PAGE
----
All travelers entering the United States will need to show proof of a negative COVID before entering the country. This was announced by the CDC on January 12, 2021. The Biden Administration has issued an executive order recommending travelers returning to the United States quarantine as per CDC guidelines. At this time, the CDC recommends a seven-day quarantine for travelers arriving with a negative COVID test.
In the meantime, different states can impose their own restrictions on travelers entering or returning to them, especially from countries deemed Level 2 or higher by the Center for Disease Control. As of June 9 2021, only Belize is below Level 2. Costa Rica and Nicaragua are Level 4 (“avoid ALL travel”), Guatemala, Honduras, and Panama are Level 3 (“avoid nonessential travel”), and El Salvador is Level 2 (‘avoid nonessential travel if you’re at increased risk of severe illness”).
We look at Joe Biden’s executive order talking about quarantining travelers to the United States, ask what it means, and how feasible it is.https://t.co/ECq6UMP95A
— CentralAmericaLiving (@VidaAmerica) January 23, 2021
Mexico and the rest of North America
There are no current travel restrictions or protocols for travelers returning to Mexico. If you’re from elsewhere in North America, please check with your individual country.
For the sake of brevity, we’ll only count the “larger” European countries from where most travelers to Central America come from.
France has now divided the world into red, orange, and green countries effective June 9. All of Central America is designated “orange” except for Costa Rica, which is red. Orange means that non-vaccinated travelers need to present a valid reason to leave France, and fill in an “Exempted International Travel Certificate.” Vaccinated travelers do not need to justify their trip to an orange country, or fill in the form. A red country (Costa Rica) is still a no go for French travelers, vaccinated or not. Travelers wanting to visit a red country can only do so under “pressing circumstances” which doesn’t include a vacation.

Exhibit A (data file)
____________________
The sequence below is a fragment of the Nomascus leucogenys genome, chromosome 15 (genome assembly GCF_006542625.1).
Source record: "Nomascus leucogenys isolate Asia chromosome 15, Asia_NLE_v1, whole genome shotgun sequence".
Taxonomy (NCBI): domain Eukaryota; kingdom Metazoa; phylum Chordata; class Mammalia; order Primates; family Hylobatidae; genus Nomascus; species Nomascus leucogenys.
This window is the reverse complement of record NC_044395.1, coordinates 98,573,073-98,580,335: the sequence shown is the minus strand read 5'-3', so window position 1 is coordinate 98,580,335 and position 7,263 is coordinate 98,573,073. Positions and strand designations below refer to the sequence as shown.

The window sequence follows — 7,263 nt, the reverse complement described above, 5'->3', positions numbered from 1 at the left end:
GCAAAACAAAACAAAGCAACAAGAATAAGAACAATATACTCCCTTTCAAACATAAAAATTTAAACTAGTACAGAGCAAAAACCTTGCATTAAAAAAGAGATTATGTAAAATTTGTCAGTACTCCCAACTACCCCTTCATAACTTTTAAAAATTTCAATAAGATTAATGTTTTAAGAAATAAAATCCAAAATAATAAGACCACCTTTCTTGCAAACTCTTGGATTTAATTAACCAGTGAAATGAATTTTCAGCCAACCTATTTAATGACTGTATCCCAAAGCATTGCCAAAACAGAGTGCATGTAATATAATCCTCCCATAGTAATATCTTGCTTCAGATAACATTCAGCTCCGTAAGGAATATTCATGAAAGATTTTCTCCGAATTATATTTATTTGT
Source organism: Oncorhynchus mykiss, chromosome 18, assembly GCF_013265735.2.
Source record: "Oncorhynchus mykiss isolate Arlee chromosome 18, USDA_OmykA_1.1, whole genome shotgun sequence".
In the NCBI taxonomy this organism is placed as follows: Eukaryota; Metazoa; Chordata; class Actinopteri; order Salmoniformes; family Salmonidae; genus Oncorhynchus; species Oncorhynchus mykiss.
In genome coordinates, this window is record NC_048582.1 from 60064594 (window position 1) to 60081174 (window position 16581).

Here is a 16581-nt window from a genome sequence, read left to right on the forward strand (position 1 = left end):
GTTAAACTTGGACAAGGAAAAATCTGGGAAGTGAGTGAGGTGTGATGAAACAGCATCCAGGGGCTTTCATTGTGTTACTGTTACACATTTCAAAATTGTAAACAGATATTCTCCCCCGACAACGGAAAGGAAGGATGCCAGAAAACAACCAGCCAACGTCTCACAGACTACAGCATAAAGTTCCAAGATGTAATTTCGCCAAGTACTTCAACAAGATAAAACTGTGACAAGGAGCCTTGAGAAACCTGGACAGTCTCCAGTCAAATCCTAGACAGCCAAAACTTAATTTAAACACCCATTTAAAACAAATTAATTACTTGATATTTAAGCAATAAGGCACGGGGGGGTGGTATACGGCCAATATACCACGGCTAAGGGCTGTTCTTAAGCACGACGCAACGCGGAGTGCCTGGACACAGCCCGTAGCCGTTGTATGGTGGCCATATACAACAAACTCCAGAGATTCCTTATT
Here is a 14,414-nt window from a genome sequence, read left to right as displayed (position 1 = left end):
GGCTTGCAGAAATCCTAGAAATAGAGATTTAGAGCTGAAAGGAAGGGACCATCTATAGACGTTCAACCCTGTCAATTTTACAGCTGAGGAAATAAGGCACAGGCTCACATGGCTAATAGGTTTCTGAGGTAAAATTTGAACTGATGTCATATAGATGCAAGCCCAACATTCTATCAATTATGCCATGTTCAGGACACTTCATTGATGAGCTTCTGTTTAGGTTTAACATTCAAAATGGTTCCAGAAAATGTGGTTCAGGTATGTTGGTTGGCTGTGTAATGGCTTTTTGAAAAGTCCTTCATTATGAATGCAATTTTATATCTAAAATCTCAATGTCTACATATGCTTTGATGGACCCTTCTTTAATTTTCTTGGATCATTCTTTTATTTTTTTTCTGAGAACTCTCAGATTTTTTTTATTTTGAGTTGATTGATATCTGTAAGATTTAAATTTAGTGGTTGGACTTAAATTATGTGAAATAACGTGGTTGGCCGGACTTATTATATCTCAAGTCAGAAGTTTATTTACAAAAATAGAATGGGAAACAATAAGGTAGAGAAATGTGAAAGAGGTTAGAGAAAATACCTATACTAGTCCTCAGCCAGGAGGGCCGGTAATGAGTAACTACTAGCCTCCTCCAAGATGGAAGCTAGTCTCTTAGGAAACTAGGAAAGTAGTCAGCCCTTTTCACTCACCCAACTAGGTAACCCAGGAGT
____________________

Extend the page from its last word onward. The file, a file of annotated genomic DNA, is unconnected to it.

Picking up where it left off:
French citizens and legal residents who have been in Central America (apart from Costa Rica) can still enter France. They need to take a PCR test within 72 hours of arrival in France or a rapid antigen test within 48 hours. They also need to fill in the International Travel Certificate. Without these measures, they won’t be allowed to board their flight into France.
Upon arrival, travelers need to present their negative test and travel certificate, and once home, quarantine for seven days. After seven days, they must take another COVID test.
Vaccinated travelers can forgo the quarantine, but still must present the tests and fill in the form to enter France.
Travelers from Costa Rica must take the tests as mentioned above (this time, both PCR or rapid must be within 48 hours) and fill out the Travel Certificate. Vaccinated travelers must then quarantine for seven days while non-vaccinated travelers must quarantine for ten days while “supervised by security forces” (whatever that means).
This week will see a big change in France’s travel restrictions, with different rules for vaccinated and non-vaccinated travellers. So what do foreigners living in France – many of whom have been unable to see family for more than a year – think of the… https://t.co/XBmShxYaKC
— The Local France (@TheLocalFrance) June 7, 2021
Travelers returning to Germany from Central America must present a negative covid test before board their plane – A PCR test taken within 72 hours or a rapid antigen taken within 24 hours. They must also fill out a Digital Registration on Entry form and quarantine for ten days.